Open Letter: Chipping and Manufacturing Climbs in Ten Sleep Canyon Needs to Stop
The following is an open letter to the climbing community on Ten Sleep ethics by three of its original bolters: Charlie Kardaleff, Aaron Huey and JB Haab. They have nearly 400 cumulative routes and 50+ seasons of bolting in the Canyon between them—they care deeply about the Canyon, its history and its future.
We regret not bringing these issues to your attention sooner, but have been torn on how to bring them forward until we understood the severity and had definitive proof. Over the past months we have received pleas from a number of Wyoming climbers, often accompanied by photos of glue covered holds and what appear to be drilled pockets and chiseled features in Ten Sleep Canyon. A great deal of damage has been done in the Canyon over the past three seasons and its extent is only now becoming clear to us. For the first time in Ten Sleep Canyon history, nearly fully manufactured routes (using what appear to be drill bits, chisels and large amounts of glue) are being openly created and widely promoted. The extent of which is more akin to “route setting” in an indoor gym than route development on natural rock.
Don’t get us wrong, our growing community has experienced questionable ethics in the past, and we have all climbed on routes with a bolter’s dirty secret of an enhanced hold or two. In the eyes of many, developing limestone routes inherently contains some fuzzy grey areas of ethics because of how the rock is cleaned or dulled, but manufacturing holds to create whole crags isn’t a grey area. What once were isolated events of someone’s poor judgement have now become strategic planning on a larger scale to create “climbable walls.”
The Access Fund’s stance on, and definition of, manufactured holds is clear: “The Access Fund opposes intentional alteration of the rock by gluing or chipping for the purpose of creating or enhancing holds. We believe such actions degrade the climbing resource, eliminate challenges for future generations of climbers, and threaten access.”
The issue is big enough that The Bighorn Climbers’ Coalition issued a statement in response to the local community’s concerns: “Manufacturing Holds in Ten Sleep Canyon (Aug 5, 2018) …our organization strongly opposes the intentional alteration or creation of new holds (ie. chipping, ‘drilled pockets’, gluing, etc). In alignment with the Access Fund’s stance on this topic, we firmly believe that these actions diminish the natural climbing resource, eliminate challenges for future generations of climbers, and most importantly, threaten access to climbing on public lands. It is our position that any manufacturing of holds in Ten Sleep Canyon is an unacceptable practice that is counter to the consensus, culture, and norms around ethical route development in the climbing community.”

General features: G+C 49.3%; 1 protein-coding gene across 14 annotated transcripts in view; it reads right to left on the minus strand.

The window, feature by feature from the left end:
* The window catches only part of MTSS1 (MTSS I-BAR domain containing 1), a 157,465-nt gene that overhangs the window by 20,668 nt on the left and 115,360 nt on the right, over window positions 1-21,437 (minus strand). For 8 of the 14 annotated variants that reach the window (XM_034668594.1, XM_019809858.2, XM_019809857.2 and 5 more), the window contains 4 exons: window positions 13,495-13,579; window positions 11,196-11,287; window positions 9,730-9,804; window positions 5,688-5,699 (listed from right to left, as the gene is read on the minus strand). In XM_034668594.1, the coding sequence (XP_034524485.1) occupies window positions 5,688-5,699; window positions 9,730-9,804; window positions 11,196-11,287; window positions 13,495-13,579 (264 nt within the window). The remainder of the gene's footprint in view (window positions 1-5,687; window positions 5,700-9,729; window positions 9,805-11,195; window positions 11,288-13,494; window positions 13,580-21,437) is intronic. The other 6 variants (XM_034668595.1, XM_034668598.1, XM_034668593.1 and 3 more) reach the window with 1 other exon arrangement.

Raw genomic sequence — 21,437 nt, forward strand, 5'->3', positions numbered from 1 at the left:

The ethic that has been followed since modern sport climbing was brought to Ten Sleep Canyon was to do the minimal amount of work to make the route climbable. The idea has always been to discover and equip the route that geological time has delivered us instead of creating movements on an open palate of blank malleable stone. Our Canyon is full of beautiful natural lines, and when those run out we need to stop bolting it. There are already 1000+ routes in Ten Sleep Canyon. When will enough be enough?
We have now heard the excuses from the perpetrators that they were “trying to help create more moderates,” but there are hundreds of four- and five-star routes at 5.10 and under in the Canyon already. How in the world did a new 5.10 go up on the Slavery Wall after 20 years? Aggressive hammering and glue is the answer. How did an entire new crag of 5.11s, and 5.12s go up on a wall we have walked and rappelled dozens of times, and then passed by because the natural lines would have been 5.13s and 5.14s or no routes at all? Are they not robbing from the future, when someone may have been able to climb that natural 5.13 or 5.14?